Industrial metals and oil most battered in commodities slump

An oil-refining facility in Mexico. Big hedge funds have increased their bets that oil will continue to fall, according to data from the US Commodity Futures Trading Commission last week.
An oil-refining facility in Mexico. Big hedge funds have increased their bets that oil will continue to fall, according to data from the US Commodity Futures Trading Commission last week.PHOTO: REUTERS

MELBOURNE • A slump in commodities deepened, with industrial metals and oil leading losses as the dollar extended gains.

Crude extended its drop below US$42 a barrel and copper fell to levels unseen since 2009 as comments from Federal Reserve officials about the prospect of a rate increase next month bolstered the greenback.

Nickel plunged 4.1 per cent and gold declined, helping to send the Bloomberg Commodity Index to a 16-year low.

"This is not a really welcoming environment for risk taking," said Mr Tim Condon, head of Asia research at ING Groep NV in Singapore. "Liquidity is beginning to dry up as people are waiting for what happens in December with the Fed. Worries about China persist."

The greenback's surge this year has weighed on material prices at the same time as demand slows in China, the world's biggest commodity consumer.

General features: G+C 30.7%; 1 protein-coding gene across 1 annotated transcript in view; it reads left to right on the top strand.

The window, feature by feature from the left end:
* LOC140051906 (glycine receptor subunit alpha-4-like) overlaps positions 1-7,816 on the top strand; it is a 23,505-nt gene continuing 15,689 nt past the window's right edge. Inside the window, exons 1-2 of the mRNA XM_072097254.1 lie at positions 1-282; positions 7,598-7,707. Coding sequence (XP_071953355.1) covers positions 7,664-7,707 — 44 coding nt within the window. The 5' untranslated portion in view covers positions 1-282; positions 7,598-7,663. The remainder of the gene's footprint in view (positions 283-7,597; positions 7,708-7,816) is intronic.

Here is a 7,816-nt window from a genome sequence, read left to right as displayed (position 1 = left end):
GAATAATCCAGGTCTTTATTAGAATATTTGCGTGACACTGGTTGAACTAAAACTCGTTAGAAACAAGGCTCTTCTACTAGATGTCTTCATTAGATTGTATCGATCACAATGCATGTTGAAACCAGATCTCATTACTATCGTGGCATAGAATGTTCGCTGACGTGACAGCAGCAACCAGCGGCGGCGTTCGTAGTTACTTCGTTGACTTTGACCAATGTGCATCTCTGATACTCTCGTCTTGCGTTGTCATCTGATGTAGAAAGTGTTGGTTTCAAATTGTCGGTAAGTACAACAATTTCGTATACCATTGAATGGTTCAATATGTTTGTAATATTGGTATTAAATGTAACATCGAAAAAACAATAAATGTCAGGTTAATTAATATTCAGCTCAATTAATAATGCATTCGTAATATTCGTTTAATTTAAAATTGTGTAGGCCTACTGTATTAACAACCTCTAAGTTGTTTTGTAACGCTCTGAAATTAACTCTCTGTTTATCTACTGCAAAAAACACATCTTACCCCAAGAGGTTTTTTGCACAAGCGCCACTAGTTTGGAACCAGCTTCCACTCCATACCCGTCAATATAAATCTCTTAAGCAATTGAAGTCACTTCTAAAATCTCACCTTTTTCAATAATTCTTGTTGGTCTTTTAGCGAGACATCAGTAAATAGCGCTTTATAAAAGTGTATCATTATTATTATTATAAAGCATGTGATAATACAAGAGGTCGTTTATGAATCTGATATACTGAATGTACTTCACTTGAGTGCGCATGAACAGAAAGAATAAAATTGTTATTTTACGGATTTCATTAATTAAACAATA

Mr John Williams, president of the Fed Bank of San Francisco, said at the weekend that there was a "strong case" for a US rate hike at the Fed's last meeting for this year.

Copper dipped 1.9 per cent to US$4,492 a ton on the London Metal Exchange yesterday, while nickel plunged as much as 5.7 per cent to the lowest since 2003. Gold for immediate delivery was down 0.6 per cent to US$1,072 an ounce.

Metals tied to China's huge steel sector were especially hard hit yesterday, with London zinc and London nickel plunging nearly 3 per cent and as much as 5 per cent, respectively.

Demand was unlikely to pick up ahead of the year-end, as producers and manufacturers conserve cash flow, rather than restocking ahead of the Christmas and New Year period, said analyst Helen Lau of Argonaut Securities.

"Further price weakness ahead seems likely," she said, noting that funds were selling copper because of signs of poor demand.

The break in US crude futures below US$40 a barrel exacerbated the pace of the selling, CMC Markets analyst Jasper Lawler said.

Big hedge funds have increased their bets that oil will continue to fall, according to data from the US Commodity Futures Trading Commission last week.

Speculators now hold more positions that are betting on a drop in the oil price than at any time since at least 2009, according to Reuters data.

In a sign of a possible boost in future demand, China is offering US$10 billion (S$14 billion) in infrastructure loans to South-east Asian countries, a senior Chinese foreign ministry official said on Sunday.

New steel and aluminium contracts being launched by the London Metal Exchange yesterday are expected to attract initial interest from customers, but building up strong liquidity in the current bear market may be challenging.

BLOOMBERG, REUTERS

A version of this article appeared in the print edition of The Straits Times on November 24, 2015, with the headline 'Industrial metals and oil most battered in commodities slump'. Print Edition | Subscribe